Indian thinking, western philosophy - This is how a colleague of mine, Prof. Mukul Joshi, from FORE management school, New Delhi, described my treatment of design thinking (https://dt.balaramadurai.net). He invited me to give a talk to the students of FORE management school located in New Delhi about this topic. I was not sure if I would use the same phrase to describe Design Thinking. This is a philosophy, yes. This is a way of thinking, yes. But, can we attribute a certain geography to these? I wasn’t sure.
Dr. Srinivas Chirravuri and Gautam Goenka, are seasoned facilitators from GE Crotonville, the learning bastion of GE. In these times of online meetings and webinars, Dr. Srinivas, or Ch as he prefers to be addressed, and Gautam have thought of a series of enlightening topics. One of the topics they had chosen for such a session was Design Thinking. Ch reached out to me and from the outset, we wanted the talk to be a bit different from other webinars that I had given in the past.
On 13th Aug, 2020, I interacted with students from the Ajeenkya D Y Patil University, Pune. The talk is part of a Start to Scale talk series to help students scale up their business idea. In my opinion, design thinking will go a long way in helping early stage startups in understanding their customers.
Let me tell you two startup stories: Quick Fire, Slow Burn and Quick Try, Sure Improve.
Recently, I came across a TED talk on storytelling1 and I forwarded the link to my friend. His response to that was in the form of a question, “Bala, why do you like stories?” This post is a reply to his question describing the reason I like stories. I won’t disappoint you, I do have a story in there…
It was August 2011, a few months before I quit the company, a gentleman tossed a question at me, “If I lose my job as a Java programmer to a computer which will write Java code by itself, then so will you. Without me, who will you teach?”
I had merely applied one of the trends of technology evolution and showed the participants of my workshop a demo that they would understand. Code that might write itself.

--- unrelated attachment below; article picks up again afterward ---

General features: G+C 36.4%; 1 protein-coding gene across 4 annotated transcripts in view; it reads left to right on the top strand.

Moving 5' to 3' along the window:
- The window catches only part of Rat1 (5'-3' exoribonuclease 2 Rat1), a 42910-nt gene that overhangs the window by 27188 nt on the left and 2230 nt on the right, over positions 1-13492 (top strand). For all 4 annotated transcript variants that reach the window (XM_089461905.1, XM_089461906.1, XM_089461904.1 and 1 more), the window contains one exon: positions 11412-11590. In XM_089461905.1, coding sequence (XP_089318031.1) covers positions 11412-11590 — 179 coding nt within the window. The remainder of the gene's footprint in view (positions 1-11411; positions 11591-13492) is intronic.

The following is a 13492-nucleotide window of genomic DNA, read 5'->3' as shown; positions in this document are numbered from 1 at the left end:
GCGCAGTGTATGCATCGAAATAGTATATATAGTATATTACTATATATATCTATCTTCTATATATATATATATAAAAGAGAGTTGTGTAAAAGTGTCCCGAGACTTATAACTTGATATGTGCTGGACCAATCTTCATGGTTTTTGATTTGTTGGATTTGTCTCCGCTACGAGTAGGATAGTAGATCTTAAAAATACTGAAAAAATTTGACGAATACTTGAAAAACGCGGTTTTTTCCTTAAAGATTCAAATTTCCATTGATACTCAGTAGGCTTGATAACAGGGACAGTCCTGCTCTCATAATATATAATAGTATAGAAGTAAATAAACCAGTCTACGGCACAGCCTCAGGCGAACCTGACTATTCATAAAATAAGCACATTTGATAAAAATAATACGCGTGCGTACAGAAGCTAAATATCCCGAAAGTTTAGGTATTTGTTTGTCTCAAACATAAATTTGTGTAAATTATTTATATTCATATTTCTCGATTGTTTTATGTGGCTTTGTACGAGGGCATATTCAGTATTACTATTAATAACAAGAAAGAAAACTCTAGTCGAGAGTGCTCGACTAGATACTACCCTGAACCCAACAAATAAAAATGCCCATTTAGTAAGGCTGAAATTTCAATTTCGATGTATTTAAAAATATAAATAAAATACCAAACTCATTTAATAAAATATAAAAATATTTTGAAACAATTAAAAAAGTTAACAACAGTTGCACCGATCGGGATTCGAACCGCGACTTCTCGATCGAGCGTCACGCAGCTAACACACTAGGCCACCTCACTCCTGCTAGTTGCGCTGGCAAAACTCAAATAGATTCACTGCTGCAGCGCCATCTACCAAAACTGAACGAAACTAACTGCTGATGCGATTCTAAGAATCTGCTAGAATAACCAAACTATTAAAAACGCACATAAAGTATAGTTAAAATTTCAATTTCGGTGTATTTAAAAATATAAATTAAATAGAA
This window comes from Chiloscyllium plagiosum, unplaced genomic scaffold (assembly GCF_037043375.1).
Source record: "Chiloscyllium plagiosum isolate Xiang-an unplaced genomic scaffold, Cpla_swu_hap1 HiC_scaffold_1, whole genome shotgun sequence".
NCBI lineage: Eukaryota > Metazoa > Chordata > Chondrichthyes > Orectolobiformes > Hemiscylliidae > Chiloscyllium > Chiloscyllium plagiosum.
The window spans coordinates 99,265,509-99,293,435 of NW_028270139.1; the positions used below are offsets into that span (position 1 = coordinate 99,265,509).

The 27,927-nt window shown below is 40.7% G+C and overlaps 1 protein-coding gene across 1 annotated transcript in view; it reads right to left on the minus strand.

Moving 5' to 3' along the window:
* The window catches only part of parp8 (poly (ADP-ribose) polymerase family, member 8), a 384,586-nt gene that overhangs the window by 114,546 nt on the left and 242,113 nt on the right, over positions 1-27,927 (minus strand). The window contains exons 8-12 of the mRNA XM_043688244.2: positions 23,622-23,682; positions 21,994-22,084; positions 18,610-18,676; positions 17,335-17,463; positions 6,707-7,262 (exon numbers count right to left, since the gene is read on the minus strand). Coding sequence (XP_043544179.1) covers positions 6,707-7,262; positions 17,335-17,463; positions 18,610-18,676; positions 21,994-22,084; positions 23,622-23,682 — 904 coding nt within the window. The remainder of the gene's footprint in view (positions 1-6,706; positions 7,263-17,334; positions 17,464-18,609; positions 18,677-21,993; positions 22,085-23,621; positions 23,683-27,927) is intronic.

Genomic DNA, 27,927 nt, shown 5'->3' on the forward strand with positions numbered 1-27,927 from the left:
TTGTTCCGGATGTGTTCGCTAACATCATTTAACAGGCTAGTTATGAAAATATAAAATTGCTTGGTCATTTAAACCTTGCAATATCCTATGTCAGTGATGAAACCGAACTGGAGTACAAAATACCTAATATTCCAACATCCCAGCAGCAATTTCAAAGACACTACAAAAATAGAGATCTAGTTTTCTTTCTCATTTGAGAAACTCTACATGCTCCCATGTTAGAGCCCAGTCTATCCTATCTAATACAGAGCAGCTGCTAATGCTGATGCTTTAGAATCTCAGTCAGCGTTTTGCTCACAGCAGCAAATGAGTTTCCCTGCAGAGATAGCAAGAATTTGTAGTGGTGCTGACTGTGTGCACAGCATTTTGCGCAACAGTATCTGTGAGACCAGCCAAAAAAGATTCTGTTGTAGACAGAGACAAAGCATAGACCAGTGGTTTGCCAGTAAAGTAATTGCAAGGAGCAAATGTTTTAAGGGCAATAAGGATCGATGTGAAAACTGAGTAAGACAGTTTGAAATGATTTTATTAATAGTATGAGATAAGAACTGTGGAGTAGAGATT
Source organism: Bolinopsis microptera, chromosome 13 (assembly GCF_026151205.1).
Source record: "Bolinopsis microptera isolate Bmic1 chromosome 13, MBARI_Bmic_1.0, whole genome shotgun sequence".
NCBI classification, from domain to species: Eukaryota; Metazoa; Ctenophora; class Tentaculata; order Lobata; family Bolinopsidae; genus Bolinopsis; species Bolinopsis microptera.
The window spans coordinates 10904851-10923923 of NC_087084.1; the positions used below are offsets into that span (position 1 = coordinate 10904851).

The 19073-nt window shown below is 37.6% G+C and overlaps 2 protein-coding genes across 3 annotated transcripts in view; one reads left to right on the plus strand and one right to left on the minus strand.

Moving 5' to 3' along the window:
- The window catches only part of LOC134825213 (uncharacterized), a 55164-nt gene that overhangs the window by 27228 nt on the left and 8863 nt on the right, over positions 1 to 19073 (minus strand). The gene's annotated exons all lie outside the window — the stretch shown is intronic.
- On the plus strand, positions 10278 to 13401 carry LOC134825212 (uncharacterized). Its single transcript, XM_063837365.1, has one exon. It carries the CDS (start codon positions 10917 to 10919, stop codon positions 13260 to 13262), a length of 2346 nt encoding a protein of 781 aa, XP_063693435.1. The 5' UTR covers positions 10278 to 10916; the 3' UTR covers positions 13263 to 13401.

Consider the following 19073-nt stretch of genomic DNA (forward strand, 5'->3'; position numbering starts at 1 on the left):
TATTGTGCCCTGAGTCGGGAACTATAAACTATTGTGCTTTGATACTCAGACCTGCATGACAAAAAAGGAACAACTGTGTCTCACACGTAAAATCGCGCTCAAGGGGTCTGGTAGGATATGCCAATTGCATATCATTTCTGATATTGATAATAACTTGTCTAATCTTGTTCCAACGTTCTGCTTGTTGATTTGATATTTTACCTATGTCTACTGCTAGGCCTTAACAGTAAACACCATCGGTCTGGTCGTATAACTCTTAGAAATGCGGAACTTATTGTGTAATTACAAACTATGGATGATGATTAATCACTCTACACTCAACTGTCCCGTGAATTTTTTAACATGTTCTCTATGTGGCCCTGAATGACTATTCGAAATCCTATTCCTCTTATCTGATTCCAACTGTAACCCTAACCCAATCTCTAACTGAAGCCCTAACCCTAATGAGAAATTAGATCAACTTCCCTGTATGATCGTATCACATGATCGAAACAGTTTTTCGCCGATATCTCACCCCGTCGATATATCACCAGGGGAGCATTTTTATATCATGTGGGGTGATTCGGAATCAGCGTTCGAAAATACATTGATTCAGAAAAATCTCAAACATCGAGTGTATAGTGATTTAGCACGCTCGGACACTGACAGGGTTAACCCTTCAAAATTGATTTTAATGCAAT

I had by no means hinted that I was going to fire him. But, I thought about this for quite some time.
Who will replace professors, trainers and consultants?
It is better that I replace myself rather than someone else, so I decided to record it all into a computer and deliver it as a course.
So, here goes. I am very glad to announce the launch of an online course on Design Thinking on an online platform called NPTEL - National Programme on Technology Enhanced Learning. I am co-teaching this course with Prof. Ashwin Mahalingam from IIT, Madras. The course is available at https://onlinecourses.nptel.ac.in/noc19%5Fmg23/. The course is now open for registration and we will start in Feb 2019. The wonderful folks at IISER, Pune, hard working people at NPTEL, my creative teaching assistant, Siddharth Maturi and his buddies - Nithin, Sam and Suprativ helped us with making this course possible.
These students from the HR division (Team Bullseye) submitted the following story (based on a true story) as part of their course on design thinking. They used the Karmic Design Thinking methodology. I found it very entertaining and educating. Their selfie of the entire team which wrote this piece is on the way. Pigeons take time to deliver messages, you know ;) I had fun reading this. Hope you do too!
Once upon a time there lived a rabbit named Bugs Bunny. He was employed by Mr. Kangaroo who ran a carrot cultivation farm. Mr. Bugs Bunny was very hardworking and dedicated employee and always loved to give his best. One fine day when he was picking up the carrots, his assistant, Ms. Chipmunk came running to him informing him that his mother broke her back after a monkey on the tree accidently dropped a coconut on her. She was immediately hospitalized and Bugs Bunny rushed there.
“What is it that you do?” a dreaded question for people who are on their own and are pursuing multiple passion, dimensions, projects and goals. Check out these videos on why this is such a dreaded question for people like me. If you are one of those people who dread this question, may be you’ll like these videos that I have to share as part of this post. Another one who clarifies this subject is this man - Adam Leipzig in a jovial TED talk.
To refresh on stuff - Rethinking Design Thinking and What is Karmic Design Thinking were things that I talked about earlier. The broad design of this form of design thinking consists of these four stages: I. People Orientation (or System Orientation) This is the stage in which we acknowledge the deficiencies in the system and try and find out about what is it that people are going through. Or if it is a device or a service, our job is to figure out what is it that this system is doing.
The “Aahaa” moment that design thinking is probably much older than only a few decades. That moment came to me when I traveled to an ancient set of Buddhist caves in India. These caves are located in central India and are at least 2000 years old. Ajanta caves, as they are called, were lost to humanity for about 1000 odd years before a British soldier rediscovered the caves in his hunting expedition.